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    "Pants" does in fact mean "hilariously nonsensical", more or less. See def 3 at link. – Ross Presser May 7 '18 at 17:00
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    The Kaminoans are capable of manipulating a clone to grow from infant to adult in only a few years. One would think they are capable of manipulating the physical characteristics of their clones in other ways as well. – Arthur May 8 '18 at 12:01
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As far as specialization, there's a school of military thought that says role specialization is bad, or at least suboptimal, and that interchangeability is good. If your tank driver, your infantryman, and your pilot are all held to equal physical standards and given equal training, then you can have your pilots shoot people or your tank driver fly a gunship if the need arises. Normally that's not entirely feasible because of different body types, limits on how long you can spend training someone, etc. but those limitations don't apply here. (There's an example of this in action in Shatterpoint, where Mace Windu calls in a clone force of mobile infantry that also ends up operating a major spaceport and acting as pilots. Normally these would be three very different groups of soldiers.)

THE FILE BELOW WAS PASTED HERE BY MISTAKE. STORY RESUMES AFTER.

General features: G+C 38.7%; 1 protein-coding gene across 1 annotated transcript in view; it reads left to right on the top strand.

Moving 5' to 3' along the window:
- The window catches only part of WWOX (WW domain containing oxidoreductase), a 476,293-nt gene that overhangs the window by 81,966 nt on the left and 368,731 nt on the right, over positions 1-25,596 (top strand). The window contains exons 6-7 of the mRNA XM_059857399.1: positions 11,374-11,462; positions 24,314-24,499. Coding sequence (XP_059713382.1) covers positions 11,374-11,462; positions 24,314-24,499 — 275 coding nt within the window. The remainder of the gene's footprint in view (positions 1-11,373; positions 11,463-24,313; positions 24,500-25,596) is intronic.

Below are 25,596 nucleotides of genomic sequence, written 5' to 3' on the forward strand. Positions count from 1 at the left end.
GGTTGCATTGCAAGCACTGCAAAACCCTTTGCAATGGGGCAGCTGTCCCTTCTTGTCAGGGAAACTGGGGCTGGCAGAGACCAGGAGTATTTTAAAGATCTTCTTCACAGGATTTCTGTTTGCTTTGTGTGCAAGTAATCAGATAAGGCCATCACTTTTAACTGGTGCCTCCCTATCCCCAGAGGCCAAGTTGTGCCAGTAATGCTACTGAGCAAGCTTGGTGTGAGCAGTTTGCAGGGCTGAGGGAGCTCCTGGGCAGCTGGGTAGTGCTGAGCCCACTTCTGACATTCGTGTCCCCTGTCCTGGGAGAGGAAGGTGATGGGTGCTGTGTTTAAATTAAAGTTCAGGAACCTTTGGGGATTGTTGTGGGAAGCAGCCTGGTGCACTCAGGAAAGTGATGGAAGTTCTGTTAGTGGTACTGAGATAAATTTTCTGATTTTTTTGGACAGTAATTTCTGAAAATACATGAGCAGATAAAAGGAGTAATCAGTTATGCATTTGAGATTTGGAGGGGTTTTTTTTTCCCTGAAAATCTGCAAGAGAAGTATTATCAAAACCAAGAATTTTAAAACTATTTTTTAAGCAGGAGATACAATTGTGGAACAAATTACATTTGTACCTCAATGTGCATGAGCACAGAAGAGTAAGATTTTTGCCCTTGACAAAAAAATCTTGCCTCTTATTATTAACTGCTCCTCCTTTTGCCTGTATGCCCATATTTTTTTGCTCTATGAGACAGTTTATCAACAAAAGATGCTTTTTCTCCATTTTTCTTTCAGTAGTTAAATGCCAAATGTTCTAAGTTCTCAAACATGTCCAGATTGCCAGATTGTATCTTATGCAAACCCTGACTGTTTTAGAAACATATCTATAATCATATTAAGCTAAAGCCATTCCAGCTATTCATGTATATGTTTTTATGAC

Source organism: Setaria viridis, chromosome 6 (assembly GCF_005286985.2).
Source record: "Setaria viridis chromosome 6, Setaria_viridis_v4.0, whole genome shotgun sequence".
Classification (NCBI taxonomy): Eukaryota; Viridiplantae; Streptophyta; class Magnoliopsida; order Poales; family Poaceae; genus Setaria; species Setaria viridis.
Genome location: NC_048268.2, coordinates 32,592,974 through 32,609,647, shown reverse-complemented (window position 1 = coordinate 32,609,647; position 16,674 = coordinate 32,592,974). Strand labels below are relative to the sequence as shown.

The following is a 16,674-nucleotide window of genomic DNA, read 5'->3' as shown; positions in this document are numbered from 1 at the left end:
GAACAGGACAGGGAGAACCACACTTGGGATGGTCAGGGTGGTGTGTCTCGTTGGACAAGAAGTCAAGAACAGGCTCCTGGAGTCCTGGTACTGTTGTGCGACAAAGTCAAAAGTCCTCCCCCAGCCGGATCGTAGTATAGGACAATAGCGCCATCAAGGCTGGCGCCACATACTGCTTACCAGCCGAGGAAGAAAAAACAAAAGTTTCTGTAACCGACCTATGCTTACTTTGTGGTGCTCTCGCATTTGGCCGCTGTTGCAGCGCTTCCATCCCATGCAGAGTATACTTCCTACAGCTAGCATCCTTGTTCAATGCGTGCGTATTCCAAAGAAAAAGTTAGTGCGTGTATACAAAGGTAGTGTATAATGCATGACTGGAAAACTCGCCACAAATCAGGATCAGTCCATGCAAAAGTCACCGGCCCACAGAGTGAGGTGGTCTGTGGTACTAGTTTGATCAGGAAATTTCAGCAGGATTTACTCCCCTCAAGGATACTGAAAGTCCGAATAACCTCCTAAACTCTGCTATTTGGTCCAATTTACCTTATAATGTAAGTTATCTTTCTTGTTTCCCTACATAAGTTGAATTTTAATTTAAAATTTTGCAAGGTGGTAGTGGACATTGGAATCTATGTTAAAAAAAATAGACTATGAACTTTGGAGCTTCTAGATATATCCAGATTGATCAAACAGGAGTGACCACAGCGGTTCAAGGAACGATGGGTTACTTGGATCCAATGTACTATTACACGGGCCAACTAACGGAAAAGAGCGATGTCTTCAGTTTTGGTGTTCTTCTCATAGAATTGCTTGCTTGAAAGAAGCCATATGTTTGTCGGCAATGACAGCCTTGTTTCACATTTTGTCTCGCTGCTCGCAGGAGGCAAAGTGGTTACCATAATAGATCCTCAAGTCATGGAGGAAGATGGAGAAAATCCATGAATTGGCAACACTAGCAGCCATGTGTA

As far as safeguards, there's no reason to assume they would be in trouble if a particular clone didn't work out. They mention some modifications are made of the template (but not Boba in particular; they mention this specifically). Presumably the Kaminoans would follow normal industrial procedures such as making prototypes to ensure the viability of their final genome, and keeping adequate backups of all the work they were doing in case of any problems. (They also might not have, of course, but that would be a problem entirely separate from using just the one template.) This is also a reason to use just one template: more templates means more time and money spent on preproduction in the form of tinkering with genomes and trying out prototypes, and it means more complications with quality assurance later on.